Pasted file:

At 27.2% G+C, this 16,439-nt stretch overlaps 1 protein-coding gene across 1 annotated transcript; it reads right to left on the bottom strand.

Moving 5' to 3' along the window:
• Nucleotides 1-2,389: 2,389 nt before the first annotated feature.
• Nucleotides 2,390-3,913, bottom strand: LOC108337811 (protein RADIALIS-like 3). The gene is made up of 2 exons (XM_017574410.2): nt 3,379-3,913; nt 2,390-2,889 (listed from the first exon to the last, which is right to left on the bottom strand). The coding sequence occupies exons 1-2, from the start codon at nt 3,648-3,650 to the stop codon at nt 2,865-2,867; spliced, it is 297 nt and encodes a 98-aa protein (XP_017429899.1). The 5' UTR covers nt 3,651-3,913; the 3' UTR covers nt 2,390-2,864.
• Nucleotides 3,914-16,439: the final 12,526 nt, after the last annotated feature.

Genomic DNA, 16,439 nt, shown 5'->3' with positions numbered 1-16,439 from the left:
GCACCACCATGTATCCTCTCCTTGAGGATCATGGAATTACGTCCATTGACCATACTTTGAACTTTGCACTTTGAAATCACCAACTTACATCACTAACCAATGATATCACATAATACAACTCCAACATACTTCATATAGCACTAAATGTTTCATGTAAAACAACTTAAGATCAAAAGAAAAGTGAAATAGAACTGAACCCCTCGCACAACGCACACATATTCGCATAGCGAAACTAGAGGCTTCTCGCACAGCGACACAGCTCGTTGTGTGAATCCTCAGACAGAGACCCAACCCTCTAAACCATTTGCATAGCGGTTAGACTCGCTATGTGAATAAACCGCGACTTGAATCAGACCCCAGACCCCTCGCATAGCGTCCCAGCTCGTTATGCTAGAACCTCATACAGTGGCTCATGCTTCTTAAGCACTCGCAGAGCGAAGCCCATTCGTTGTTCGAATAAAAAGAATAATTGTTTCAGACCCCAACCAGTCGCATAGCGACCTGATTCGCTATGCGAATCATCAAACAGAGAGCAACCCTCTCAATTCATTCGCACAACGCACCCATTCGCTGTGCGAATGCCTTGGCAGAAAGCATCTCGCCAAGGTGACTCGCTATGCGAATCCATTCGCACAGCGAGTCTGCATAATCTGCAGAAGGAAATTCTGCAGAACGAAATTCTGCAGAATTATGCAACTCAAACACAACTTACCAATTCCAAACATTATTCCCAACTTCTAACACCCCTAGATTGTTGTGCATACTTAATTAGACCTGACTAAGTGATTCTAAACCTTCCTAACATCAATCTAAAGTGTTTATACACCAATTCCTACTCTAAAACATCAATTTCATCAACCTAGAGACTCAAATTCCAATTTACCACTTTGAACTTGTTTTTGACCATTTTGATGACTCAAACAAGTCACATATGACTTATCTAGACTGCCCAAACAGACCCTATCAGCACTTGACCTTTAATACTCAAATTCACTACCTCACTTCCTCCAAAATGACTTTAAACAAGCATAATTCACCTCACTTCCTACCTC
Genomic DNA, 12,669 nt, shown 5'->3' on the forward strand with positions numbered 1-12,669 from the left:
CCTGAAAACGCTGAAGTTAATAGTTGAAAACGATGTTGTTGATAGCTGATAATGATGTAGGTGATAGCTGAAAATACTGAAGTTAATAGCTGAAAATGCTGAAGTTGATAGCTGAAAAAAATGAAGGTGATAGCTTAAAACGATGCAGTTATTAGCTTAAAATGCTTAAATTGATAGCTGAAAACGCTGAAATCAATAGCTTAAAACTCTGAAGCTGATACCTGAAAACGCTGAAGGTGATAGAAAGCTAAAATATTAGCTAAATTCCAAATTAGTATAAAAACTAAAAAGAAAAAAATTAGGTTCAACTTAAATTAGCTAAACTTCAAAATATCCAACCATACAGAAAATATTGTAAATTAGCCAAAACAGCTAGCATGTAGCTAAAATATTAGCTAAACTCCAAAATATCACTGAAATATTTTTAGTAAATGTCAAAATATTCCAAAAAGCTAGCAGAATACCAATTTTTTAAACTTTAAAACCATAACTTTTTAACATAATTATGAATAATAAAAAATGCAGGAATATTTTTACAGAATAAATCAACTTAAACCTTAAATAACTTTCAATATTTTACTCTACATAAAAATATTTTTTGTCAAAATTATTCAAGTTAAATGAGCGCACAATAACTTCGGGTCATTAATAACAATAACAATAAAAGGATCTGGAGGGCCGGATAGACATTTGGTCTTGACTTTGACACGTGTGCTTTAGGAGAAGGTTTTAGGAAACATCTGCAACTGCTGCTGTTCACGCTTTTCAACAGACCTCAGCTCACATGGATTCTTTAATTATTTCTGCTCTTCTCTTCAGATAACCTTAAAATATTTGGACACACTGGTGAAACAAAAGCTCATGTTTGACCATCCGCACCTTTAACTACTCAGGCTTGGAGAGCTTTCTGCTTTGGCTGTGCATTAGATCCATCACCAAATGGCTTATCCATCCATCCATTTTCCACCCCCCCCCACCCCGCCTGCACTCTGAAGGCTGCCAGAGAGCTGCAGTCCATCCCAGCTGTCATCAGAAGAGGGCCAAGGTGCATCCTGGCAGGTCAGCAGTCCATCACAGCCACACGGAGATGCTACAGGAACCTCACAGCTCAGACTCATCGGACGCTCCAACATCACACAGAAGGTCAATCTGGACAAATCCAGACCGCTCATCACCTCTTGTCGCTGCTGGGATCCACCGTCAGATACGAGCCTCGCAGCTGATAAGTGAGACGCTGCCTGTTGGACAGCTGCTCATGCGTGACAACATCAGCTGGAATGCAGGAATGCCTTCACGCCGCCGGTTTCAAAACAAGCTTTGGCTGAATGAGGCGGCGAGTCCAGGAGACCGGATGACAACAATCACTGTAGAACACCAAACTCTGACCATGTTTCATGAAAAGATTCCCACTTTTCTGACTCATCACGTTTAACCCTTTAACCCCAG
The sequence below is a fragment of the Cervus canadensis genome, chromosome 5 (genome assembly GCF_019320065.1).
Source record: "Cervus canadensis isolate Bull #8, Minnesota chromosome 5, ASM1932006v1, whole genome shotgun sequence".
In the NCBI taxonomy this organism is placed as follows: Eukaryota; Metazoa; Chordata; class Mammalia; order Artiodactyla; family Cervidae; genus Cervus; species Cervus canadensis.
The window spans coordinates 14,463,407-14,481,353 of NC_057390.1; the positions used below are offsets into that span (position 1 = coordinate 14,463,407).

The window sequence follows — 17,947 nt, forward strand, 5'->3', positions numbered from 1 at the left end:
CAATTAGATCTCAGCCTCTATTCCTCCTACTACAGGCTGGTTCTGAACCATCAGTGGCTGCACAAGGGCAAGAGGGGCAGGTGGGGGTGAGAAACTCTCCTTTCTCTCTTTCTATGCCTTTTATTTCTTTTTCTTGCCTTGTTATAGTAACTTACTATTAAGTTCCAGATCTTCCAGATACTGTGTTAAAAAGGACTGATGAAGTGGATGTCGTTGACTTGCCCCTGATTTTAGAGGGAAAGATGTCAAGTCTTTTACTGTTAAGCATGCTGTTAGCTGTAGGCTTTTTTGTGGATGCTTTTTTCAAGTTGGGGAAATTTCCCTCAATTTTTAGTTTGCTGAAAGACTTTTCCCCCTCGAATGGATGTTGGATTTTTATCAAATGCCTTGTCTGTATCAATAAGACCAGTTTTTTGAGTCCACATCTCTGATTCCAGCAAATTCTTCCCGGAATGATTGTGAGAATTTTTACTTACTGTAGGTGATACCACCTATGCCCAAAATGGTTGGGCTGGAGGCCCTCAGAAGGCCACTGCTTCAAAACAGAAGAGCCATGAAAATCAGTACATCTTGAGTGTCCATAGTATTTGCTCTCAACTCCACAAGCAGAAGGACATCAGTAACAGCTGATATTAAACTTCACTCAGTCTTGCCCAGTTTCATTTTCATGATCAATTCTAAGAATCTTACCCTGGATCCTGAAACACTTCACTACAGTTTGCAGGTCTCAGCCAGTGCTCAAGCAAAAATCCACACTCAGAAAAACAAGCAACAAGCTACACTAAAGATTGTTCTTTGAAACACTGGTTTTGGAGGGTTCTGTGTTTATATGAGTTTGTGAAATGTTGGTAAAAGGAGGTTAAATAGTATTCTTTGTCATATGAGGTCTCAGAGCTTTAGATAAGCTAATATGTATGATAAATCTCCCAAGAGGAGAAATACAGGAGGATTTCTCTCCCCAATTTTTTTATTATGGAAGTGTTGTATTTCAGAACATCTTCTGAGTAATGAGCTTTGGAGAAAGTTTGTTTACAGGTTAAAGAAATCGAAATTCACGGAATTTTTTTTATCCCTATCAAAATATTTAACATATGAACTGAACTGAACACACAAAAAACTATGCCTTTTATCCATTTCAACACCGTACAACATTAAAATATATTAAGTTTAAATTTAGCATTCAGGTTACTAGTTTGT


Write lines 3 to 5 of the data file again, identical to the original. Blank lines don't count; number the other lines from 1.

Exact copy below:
• Nucleotides 1-2,389: 2,389 nt before the first annotated feature.
• Nucleotides 2,390-3,913, bottom strand: LOC108337811 (protein RADIALIS-like 3). The gene is made up of 2 exons (XM_017574410.2): nt 3,379-3,913; nt 2,390-2,889 (listed from the first exon to the last, which is right to left on the bottom strand). The coding sequence occupies exons 1-2, from the start codon at nt 3,648-3,650 to the stop codon at nt 2,865-2,867; spliced, it is 297 nt and encodes a 98-aa protein (XP_017429899.1). The 5' UTR covers nt 3,651-3,913; the 3' UTR covers nt 2,390-2,864.
• Nucleotides 3,914-16,439: the final 12,526 nt, after the last annotated feature.